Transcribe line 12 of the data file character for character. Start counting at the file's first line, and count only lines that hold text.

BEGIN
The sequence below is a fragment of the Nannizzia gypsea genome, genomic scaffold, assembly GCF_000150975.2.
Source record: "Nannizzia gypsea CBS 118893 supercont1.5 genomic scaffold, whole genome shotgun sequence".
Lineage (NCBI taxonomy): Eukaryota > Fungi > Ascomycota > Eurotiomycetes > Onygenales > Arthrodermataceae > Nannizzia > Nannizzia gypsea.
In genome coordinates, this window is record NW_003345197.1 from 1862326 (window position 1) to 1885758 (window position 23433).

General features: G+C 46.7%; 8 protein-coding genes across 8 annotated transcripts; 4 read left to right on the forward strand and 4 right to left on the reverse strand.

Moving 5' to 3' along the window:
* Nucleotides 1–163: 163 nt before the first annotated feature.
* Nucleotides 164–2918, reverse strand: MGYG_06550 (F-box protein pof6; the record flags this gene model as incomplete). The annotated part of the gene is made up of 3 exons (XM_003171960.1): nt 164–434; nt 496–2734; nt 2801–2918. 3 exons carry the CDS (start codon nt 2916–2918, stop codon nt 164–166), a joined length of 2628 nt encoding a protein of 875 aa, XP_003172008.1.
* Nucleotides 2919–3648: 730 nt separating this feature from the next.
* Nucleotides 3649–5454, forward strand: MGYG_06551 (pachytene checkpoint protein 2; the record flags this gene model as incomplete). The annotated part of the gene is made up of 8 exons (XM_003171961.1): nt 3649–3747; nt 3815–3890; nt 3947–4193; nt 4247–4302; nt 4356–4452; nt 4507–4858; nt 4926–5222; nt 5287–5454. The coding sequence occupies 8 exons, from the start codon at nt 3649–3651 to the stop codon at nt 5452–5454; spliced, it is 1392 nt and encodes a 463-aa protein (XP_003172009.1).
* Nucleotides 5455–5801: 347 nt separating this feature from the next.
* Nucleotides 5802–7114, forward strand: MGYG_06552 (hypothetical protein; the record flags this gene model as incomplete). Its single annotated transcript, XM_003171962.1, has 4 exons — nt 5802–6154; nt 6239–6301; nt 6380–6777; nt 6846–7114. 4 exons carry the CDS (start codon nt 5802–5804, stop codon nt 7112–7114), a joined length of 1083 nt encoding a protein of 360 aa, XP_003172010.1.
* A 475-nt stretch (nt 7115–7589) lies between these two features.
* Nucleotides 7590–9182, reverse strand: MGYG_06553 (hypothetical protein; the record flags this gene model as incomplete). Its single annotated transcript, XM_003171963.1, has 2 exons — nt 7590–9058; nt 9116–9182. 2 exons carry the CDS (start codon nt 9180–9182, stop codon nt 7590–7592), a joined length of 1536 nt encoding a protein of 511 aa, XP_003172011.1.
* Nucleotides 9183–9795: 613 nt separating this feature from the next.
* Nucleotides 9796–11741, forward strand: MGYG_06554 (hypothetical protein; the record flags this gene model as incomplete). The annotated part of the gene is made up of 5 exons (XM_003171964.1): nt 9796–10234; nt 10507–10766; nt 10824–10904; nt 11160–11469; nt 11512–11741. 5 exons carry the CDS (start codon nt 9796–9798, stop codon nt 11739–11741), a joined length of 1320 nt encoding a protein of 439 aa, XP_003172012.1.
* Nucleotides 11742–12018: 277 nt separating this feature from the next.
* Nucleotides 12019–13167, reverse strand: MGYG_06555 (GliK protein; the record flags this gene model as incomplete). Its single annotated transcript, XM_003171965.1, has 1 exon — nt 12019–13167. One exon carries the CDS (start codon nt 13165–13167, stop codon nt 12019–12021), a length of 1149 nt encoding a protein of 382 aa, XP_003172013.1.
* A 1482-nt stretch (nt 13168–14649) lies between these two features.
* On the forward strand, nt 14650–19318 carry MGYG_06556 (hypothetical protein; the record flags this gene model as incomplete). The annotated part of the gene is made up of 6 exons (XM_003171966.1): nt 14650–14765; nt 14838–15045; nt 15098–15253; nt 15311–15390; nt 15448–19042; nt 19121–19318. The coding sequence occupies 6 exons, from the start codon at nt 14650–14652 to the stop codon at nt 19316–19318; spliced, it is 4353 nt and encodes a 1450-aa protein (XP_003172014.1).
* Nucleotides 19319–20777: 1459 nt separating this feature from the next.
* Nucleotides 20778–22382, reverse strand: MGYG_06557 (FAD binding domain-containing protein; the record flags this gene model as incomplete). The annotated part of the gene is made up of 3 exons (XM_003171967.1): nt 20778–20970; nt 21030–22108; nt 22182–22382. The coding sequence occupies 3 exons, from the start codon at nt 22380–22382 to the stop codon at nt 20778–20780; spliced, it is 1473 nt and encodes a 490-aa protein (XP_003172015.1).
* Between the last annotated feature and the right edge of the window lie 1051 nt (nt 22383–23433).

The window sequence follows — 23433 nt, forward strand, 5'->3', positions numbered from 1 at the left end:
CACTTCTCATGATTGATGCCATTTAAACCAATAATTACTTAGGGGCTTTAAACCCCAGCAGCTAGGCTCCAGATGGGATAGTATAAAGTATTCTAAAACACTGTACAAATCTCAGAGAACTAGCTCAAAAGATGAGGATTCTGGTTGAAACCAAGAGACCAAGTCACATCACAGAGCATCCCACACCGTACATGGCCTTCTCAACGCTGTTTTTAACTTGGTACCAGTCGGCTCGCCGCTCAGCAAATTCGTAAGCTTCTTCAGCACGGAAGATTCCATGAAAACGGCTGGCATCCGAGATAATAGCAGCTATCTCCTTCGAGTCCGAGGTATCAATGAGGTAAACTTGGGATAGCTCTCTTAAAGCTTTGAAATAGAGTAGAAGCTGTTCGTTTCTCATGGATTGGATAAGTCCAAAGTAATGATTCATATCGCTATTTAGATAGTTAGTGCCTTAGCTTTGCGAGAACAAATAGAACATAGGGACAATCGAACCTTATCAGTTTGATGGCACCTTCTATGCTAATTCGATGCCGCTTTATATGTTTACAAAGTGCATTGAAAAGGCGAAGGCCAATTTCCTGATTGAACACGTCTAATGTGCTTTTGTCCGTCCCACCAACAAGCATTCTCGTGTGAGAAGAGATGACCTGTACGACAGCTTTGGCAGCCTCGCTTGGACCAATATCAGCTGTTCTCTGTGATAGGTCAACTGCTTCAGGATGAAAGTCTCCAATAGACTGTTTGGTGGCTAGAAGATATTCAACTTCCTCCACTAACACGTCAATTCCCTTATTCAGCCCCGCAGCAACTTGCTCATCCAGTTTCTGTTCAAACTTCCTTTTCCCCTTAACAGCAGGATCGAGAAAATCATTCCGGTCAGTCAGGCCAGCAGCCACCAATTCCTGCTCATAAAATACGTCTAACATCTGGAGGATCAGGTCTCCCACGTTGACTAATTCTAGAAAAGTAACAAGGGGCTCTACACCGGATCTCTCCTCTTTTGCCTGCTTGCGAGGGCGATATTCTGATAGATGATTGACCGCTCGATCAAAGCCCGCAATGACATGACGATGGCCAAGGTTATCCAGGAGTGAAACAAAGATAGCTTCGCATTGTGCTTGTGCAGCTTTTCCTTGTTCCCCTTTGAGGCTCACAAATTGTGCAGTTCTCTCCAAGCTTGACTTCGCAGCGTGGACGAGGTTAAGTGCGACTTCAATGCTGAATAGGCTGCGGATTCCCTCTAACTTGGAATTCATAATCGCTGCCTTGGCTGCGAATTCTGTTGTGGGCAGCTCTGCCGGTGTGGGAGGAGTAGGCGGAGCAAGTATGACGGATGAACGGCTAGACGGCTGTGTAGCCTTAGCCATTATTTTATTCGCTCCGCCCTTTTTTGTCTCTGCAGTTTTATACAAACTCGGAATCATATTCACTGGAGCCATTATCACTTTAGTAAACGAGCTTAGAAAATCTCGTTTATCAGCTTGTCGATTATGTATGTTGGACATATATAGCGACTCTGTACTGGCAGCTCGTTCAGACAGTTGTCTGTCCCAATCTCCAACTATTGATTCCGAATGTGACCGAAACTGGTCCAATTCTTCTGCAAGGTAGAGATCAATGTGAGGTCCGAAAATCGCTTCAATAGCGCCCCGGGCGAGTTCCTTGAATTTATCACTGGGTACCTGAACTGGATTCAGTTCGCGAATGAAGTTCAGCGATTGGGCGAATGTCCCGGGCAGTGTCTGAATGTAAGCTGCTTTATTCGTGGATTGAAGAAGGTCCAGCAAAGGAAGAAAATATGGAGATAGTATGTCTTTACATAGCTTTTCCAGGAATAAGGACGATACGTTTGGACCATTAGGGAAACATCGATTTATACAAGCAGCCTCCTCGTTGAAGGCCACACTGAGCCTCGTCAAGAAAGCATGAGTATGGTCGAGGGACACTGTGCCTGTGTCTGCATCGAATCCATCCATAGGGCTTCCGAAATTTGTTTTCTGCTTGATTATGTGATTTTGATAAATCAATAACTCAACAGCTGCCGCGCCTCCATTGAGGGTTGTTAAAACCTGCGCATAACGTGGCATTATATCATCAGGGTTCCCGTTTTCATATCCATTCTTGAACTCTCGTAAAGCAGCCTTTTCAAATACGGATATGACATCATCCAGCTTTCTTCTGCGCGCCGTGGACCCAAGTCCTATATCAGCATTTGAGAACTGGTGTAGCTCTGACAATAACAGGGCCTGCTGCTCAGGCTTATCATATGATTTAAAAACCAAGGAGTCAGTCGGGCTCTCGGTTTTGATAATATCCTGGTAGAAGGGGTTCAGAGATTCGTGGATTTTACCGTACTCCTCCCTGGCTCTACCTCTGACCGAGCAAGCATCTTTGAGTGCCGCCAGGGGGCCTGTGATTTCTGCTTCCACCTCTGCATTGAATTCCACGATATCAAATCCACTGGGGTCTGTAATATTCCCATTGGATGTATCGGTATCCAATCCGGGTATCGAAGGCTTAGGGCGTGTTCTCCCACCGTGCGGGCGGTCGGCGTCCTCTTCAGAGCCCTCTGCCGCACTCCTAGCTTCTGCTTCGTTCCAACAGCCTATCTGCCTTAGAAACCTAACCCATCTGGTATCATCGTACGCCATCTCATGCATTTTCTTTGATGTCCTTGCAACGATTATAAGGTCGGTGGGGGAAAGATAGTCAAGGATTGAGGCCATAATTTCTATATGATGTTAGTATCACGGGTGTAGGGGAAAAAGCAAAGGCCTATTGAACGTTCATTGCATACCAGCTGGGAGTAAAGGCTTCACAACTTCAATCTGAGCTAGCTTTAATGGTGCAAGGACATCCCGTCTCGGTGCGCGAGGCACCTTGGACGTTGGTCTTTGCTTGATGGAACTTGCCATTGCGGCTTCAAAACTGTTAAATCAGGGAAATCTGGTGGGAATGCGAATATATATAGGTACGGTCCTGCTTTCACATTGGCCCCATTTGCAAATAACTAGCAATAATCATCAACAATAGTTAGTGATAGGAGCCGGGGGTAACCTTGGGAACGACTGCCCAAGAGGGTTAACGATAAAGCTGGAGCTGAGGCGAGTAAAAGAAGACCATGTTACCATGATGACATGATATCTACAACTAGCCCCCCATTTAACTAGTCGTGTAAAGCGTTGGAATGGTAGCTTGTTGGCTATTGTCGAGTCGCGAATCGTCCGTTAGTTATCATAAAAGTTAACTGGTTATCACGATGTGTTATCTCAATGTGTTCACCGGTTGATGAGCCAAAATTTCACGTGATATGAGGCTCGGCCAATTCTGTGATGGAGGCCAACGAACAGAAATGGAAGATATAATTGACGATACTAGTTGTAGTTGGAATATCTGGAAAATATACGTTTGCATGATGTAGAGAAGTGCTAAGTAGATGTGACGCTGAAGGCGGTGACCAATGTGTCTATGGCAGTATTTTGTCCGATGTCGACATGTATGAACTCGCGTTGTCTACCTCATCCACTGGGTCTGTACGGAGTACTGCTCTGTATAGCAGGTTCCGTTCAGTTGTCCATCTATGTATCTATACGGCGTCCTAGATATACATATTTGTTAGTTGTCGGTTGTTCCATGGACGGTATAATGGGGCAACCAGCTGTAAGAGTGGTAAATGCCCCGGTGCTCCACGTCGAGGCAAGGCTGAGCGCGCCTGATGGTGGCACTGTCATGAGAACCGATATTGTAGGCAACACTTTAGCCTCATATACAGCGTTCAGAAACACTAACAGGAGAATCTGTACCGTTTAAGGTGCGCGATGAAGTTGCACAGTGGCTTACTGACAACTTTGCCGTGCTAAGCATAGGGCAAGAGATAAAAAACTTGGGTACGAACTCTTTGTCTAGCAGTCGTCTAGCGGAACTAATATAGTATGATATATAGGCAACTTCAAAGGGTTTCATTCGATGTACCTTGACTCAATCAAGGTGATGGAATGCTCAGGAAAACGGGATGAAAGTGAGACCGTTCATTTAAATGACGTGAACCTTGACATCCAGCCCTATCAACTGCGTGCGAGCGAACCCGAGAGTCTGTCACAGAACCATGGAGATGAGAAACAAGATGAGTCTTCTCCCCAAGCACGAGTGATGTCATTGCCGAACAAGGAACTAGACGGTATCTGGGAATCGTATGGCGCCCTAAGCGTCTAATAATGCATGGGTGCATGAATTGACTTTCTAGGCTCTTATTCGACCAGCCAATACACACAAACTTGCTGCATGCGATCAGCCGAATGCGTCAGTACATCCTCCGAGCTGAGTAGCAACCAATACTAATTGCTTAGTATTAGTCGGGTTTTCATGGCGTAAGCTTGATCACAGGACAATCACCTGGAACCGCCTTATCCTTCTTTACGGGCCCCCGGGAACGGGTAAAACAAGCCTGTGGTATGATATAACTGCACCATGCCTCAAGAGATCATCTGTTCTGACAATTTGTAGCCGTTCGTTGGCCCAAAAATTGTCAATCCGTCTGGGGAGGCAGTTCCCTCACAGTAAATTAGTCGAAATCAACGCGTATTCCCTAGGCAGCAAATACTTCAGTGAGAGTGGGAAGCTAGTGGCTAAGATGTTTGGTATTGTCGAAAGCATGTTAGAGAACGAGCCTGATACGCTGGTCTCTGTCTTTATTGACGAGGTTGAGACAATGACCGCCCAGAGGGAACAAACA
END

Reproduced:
* Nucleotides 5802–7114, forward strand: MGYG_06552 (hypothetical protein; the record flags this gene model as incomplete). Its single annotated transcript, XM_003171962.1, has 4 exons — nt 5802–6154; nt 6239–6301; nt 6380–6777; nt 6846–7114. 4 exons carry the CDS (start codon nt 5802–5804, stop codon nt 7112–7114), a joined length of 1083 nt encoding a protein of 360 aa, XP_003172010.1.